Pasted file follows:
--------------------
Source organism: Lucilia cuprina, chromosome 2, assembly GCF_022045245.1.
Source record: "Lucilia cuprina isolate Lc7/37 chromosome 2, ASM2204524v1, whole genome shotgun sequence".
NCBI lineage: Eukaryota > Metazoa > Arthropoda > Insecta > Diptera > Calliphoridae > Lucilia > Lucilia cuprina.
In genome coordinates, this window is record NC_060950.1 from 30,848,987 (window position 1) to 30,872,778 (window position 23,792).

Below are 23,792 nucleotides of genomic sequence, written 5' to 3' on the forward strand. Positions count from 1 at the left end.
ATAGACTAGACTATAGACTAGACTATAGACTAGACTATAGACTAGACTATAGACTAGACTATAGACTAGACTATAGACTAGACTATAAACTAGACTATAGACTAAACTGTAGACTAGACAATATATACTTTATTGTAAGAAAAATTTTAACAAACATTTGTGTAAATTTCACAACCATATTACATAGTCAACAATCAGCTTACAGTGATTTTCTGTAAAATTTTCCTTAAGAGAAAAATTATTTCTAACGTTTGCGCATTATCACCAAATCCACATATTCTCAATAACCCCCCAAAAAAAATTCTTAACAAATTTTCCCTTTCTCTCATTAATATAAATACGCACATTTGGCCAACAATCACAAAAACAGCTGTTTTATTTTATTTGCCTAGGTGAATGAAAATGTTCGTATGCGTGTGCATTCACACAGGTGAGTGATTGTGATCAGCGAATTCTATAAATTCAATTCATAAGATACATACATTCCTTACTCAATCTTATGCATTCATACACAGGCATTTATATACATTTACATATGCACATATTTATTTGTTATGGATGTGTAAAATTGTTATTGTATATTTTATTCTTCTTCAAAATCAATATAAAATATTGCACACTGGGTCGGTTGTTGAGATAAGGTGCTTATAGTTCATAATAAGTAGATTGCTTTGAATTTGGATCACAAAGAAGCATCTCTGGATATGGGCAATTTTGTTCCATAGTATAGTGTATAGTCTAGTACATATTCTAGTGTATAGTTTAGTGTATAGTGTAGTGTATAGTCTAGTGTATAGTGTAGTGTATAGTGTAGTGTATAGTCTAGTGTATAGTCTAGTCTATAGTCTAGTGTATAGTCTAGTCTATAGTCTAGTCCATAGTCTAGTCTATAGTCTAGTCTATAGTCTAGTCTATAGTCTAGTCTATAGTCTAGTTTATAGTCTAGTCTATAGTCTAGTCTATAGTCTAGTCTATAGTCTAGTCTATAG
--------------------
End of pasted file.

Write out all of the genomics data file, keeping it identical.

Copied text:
Source organism: Lucilia cuprina, chromosome 2, assembly GCF_022045245.1.
Source record: "Lucilia cuprina isolate Lc7/37 chromosome 2, ASM2204524v1, whole genome shotgun sequence".
NCBI lineage: Eukaryota > Metazoa > Arthropoda > Insecta > Diptera > Calliphoridae > Lucilia > Lucilia cuprina.
In genome coordinates, this window is record NC_060950.1 from 30,848,987 (window position 1) to 30,872,778 (window position 23,792).

Below are 23,792 nucleotides of genomic sequence, written 5' to 3' on the forward strand. Positions count from 1 at the left end.
ATAGACTAGACTATAGACTAGACTATAGACTAGACTATAGACTAGACTATAGACTAGACTATAGACTAGACTATAGACTAGACTATAAACTAGACTATAGACTAAACTGTAGACTAGACAATATATACTTTATTGTAAGAAAAATTTTAACAAACATTTGTGTAAATTTCACAACCATATTACATAGTCAACAATCAGCTTACAGTGATTTTCTGTAAAATTTTCCTTAAGAGAAAAATTATTTCTAACGTTTGCGCATTATCACCAAATCCACATATTCTCAATAACCCCCCAAAAAAAATTCTTAACAAATTTTCCCTTTCTCTCATTAATATAAATACGCACATTTGGCCAACAATCACAAAAACAGCTGTTTTATTTTATTTGCCTAGGTGAATGAAAATGTTCGTATGCGTGTGCATTCACACAGGTGAGTGATTGTGATCAGCGAATTCTATAAATTCAATTCATAAGATACATACATTCCTTACTCAATCTTATGCATTCATACACAGGCATTTATATACATTTACATATGCACATATTTATTTGTTATGGATGTGTAAAATTGTTATTGTATATTTTATTCTTCTTCAAAATCAATATAAAATATTGCACACTGGGTCGGTTGTTGAGATAAGGTGCTTATAGTTCATAATAAGTAGATTGCTTTGAATTTGGATCACAAAGAAGCATCTCTGGATATGGGCAATTTTGTTCCATAGTATAGTGTATAGTCTAGTACATATTCTAGTGTATAGTTTAGTGTATAGTGTAGTGTATAGTCTAGTGTATAGTGTAGTGTATAGTGTAGTGTATAGTCTAGTGTATAGTCTAGTCTATAGTCTAGTGTATAGTCTAGTCTATAGTCTAGTCCATAGTCTAGTCTATAGTCTAGTCTATAGTCTAGTCTATAGTCTAGTCTATAGTCTAGTTTATAGTCTAGTCTATAGTCTAGTCTATAGTCTAGTCTATAGTCTAGTCTATAG